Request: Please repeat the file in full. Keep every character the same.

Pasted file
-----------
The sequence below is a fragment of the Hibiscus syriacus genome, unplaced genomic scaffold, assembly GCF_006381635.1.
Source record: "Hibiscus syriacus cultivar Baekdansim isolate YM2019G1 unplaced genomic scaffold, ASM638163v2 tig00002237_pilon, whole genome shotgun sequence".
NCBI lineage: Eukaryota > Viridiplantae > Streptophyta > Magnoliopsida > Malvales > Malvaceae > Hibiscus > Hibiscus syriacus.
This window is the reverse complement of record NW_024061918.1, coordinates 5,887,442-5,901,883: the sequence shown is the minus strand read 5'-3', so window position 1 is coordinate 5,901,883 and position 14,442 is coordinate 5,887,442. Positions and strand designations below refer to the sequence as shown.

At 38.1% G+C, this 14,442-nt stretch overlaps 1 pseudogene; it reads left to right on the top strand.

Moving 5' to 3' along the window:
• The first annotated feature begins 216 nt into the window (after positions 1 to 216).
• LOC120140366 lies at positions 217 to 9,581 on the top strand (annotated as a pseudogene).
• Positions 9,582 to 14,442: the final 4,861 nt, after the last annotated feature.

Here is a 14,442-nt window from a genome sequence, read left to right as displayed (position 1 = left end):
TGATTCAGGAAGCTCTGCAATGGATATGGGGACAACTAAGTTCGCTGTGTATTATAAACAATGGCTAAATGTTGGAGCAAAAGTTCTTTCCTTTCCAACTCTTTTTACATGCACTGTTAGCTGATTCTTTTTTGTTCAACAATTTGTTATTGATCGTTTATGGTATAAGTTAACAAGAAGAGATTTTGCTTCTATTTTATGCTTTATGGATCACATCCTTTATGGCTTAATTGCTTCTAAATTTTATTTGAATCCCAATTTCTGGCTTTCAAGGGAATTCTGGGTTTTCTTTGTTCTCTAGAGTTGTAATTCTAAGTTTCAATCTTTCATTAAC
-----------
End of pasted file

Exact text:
The sequence below is a fragment of the Hibiscus syriacus genome, unplaced genomic scaffold, assembly GCF_006381635.1.
Source record: "Hibiscus syriacus cultivar Baekdansim isolate YM2019G1 unplaced genomic scaffold, ASM638163v2 tig00002237_pilon, whole genome shotgun sequence".
NCBI lineage: Eukaryota > Viridiplantae > Streptophyta > Magnoliopsida > Malvales > Malvaceae > Hibiscus > Hibiscus syriacus.
This window is the reverse complement of record NW_024061918.1, coordinates 5,887,442-5,901,883: the sequence shown is the minus strand read 5'-3', so window position 1 is coordinate 5,901,883 and position 14,442 is coordinate 5,887,442. Positions and strand designations below refer to the sequence as shown.

At 38.1% G+C, this 14,442-nt stretch overlaps 1 pseudogene; it reads left to right on the top strand.

Moving 5' to 3' along the window:
• The first annotated feature begins 216 nt into the window (after positions 1 to 216).
• LOC120140366 lies at positions 217 to 9,581 on the top strand (annotated as a pseudogene).
• Positions 9,582 to 14,442: the final 4,861 nt, after the last annotated feature.

Here is a 14,442-nt window from a genome sequence, read left to right as displayed (position 1 = left end):
TGATTCAGGAAGCTCTGCAATGGATATGGGGACAACTAAGTTCGCTGTGTATTATAAACAATGGCTAAATGTTGGAGCAAAAGTTCTTTCCTTTCCAACTCTTTTTACATGCACTGTTAGCTGATTCTTTTTTGTTCAACAATTTGTTATTGATCGTTTATGGTATAAGTTAACAAGAAGAGATTTTGCTTCTATTTTATGCTTTATGGATCACATCCTTTATGGCTTAATTGCTTCTAAATTTTATTTGAATCCCAATTTCTGGCTTTCAAGGGAATTCTGGGTTTTCTTTGTTCTCTAGAGTTGTAATTCTAAGTTTCAATCTTTCATTAAC